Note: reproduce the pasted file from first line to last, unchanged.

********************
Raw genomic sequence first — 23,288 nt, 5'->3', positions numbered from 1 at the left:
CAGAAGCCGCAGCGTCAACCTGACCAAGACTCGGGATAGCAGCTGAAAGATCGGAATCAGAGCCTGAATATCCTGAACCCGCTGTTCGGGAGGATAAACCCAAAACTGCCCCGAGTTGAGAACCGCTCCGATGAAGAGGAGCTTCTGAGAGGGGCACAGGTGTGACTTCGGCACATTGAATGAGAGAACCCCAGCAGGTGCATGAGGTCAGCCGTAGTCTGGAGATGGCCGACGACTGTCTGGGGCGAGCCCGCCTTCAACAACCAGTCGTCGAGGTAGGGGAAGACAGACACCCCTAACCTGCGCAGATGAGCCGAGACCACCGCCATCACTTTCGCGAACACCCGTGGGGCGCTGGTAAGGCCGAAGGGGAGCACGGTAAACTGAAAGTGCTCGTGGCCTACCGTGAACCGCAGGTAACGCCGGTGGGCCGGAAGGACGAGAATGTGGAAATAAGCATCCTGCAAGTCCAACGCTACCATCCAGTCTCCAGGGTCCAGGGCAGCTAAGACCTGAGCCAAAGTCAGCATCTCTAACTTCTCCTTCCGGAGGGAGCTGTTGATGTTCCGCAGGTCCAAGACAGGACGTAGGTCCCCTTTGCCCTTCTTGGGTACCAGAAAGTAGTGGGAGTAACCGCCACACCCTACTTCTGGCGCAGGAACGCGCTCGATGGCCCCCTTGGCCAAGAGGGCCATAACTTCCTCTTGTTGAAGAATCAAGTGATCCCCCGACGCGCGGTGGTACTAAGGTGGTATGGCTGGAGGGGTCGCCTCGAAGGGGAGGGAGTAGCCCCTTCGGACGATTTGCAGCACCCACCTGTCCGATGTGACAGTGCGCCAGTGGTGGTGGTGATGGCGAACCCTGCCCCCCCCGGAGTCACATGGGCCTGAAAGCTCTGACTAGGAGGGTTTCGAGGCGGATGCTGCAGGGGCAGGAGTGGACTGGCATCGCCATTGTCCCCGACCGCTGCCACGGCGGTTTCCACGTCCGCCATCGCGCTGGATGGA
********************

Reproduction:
Raw genomic sequence first — 23,288 nt, 5'->3', positions numbered from 1 at the left:
CAGAAGCCGCAGCGTCAACCTGACCAAGACTCGGGATAGCAGCTGAAAGATCGGAATCAGAGCCTGAATATCCTGAACCCGCTGTTCGGGAGGATAAACCCAAAACTGCCCCGAGTTGAGAACCGCTCCGATGAAGAGGAGCTTCTGAGAGGGGCACAGGTGTGACTTCGGCACATTGAATGAGAGAACCCCAGCAGGTGCATGAGGTCAGCCGTAGTCTGGAGATGGCCGACGACTGTCTGGGGCGAGCCCGCCTTCAACAACCAGTCGTCGAGGTAGGGGAAGACAGACACCCCTAACCTGCGCAGATGAGCCGAGACCACCGCCATCACTTTCGCGAACACCCGTGGGGCGCTGGTAAGGCCGAAGGGGAGCACGGTAAACTGAAAGTGCTCGTGGCCTACCGTGAACCGCAGGTAACGCCGGTGGGCCGGAAGGACGAGAATGTGGAAATAAGCATCCTGCAAGTCCAACGCTACCATCCAGTCTCCAGGGTCCAGGGCAGCTAAGACCTGAGCCAAAGTCAGCATCTCTAACTTCTCCTTCCGGAGGGAGCTGTTGATGTTCCGCAGGTCCAAGACAGGACGTAGGTCCCCTTTGCCCTTCTTGGGTACCAGAAAGTAGTGGGAGTAACCGCCACACCCTACTTCTGGCGCAGGAACGCGCTCGATGGCCCCCTTGGCCAAGAGGGCCATAACTTCCTCTTGTTGAAGAATCAAGTGATCCCCCGACGCGCGGTGGTACTAAGGTGGTATGGCTGGAGGGGTCGCCTCGAAGGGGAGGGAGTAGCCCCTTCGGACGATTTGCAGCACCCACCTGTCCGATGTGACAGTGCGCCAGTGGTGGTGGTGATGGCGAACCCTGCCCCCCCCGGAGTCACATGGGCCTGAAAGCTCTGACTAGGAGGGTTTCGAGGCGGATGCTGCAGGGGCAGGAGTGGACTGGCATCGCCATTGTCCCCGACCGCTGCCACGGCGGTTTCCACGTCCGCCATCGCGCTGGATGGA